https://medium.com/@worstonlinedater/tinder-experiments-ii-guys-unless-you-are-really-hot-you-are-probably-better-off-not-wasting-your-2ddf370a6e9a

        However, when physically in the presence of other women the desire for social flattening is on full display:

        http://www.dailymail.co.uk/femail/article-3029777/Dove-survey-reveals-96-CENT-women-rate-average-looking.html

      2. There’s a lot to be mined from stated vs revealed preferences, right?

        For example, when tinder likes (or something) were studied it produced the expected hypergamous pareto result, ie 80% of women chasing 20% of men, implying women think pretty highly of themselves when anonymously swiping on their phones.

        However, a Dove survey where women were asked to choose between a doors marked “Beautiful” and “Average” saw 96% of women rate themselves average. It’s not super clear if the entire survey was done with physical doors but the 5 cities in which they set up the props saw nearly every women choose “Average”.

        Is it the lack of privacy and anonymity driving the difference in self-evaluation, or do self-identified average women simply believe they can snag top-tier men?

        *note: original comment with links to surveys didn’t post.

        1. Spotted the original comment in the held folder, thanks for providing the links. I’ll update the settings to allow three without being considered spam.

        2. Yep, so much of use can be mined from comparing expressed and revealed preferences.
          Perhaps the Tinder data suggests that humans like a high payout gamble especially when the stakes are low (rejection)?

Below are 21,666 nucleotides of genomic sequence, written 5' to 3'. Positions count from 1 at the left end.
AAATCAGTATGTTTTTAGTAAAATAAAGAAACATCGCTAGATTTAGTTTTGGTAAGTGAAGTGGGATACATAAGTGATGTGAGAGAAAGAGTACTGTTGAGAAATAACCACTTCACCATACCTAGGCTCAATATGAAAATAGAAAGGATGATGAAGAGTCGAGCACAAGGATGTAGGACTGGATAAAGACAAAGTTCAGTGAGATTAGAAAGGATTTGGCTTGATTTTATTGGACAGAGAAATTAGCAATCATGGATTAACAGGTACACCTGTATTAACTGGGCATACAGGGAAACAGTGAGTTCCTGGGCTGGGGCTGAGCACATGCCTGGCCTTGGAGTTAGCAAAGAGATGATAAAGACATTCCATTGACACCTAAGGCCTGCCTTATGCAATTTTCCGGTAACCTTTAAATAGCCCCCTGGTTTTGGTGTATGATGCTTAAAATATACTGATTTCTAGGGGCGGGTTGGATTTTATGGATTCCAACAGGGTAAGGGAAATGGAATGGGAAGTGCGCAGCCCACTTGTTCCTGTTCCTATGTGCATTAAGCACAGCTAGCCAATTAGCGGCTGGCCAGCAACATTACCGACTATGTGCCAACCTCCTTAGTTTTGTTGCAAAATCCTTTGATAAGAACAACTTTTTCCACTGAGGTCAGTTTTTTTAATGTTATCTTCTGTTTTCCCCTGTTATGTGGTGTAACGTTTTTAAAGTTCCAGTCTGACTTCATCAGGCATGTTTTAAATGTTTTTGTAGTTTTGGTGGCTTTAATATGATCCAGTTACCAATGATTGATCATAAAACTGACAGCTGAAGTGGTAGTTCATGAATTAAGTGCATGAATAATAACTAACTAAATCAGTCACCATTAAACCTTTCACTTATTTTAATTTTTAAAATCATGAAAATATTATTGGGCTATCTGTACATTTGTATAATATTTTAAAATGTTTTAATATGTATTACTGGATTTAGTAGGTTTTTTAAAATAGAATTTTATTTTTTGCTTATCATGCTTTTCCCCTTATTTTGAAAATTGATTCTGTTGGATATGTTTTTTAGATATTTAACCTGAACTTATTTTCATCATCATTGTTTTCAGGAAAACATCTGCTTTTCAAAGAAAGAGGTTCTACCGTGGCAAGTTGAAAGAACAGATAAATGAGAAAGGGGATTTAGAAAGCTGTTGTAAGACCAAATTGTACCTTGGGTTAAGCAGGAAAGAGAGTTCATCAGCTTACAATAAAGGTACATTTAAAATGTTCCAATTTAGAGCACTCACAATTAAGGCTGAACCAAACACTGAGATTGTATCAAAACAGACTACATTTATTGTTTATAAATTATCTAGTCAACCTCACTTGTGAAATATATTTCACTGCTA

The selection of “average” is interesting; in many other tests, people over-estimate themselves and forget how averages and distributions work, the Dunning Kruger Effect being a great example of this.

  2. Hopefully, as a gender economist, she can sort out the causation for diverse companies/institutions. That is: are diverse institutions successful because of their diversity; or do successful institutions have to be wealthy before they can afford to become diverse?

    I never like to think about these things too much but I would note that most of the more profitable institutions have a “diversity problem”, which is saying that they have insufficient diversity. So they can be successful, but not diverse. Can they be diverse, and equally successful? I guess we will find out in due course. Although by the time it matters, the measures for success will likely change, such that diversity is success.

    A bit more on topic, gender is infecting the whole debate, such that it seems like we can’t have a discussion without gender being a reason, or an issue. Both sides feel it, and I suspect are all getting more outwardly bored by it. I would support any reasonable step that would remove gender from being the focus, and move it towards the desire and the qualities of the individual doing the job.

    I would be mostly supportive of this because it would put sanctimonious control freaks like Susanne Moore out of a job.

    1. Yup, utterly bored by it all too. LinkedIn is completely infected by it.

      I’m reminded of O’Sullivan’s Law: “All organizations that are not actually right-wing will over time become left-wing.”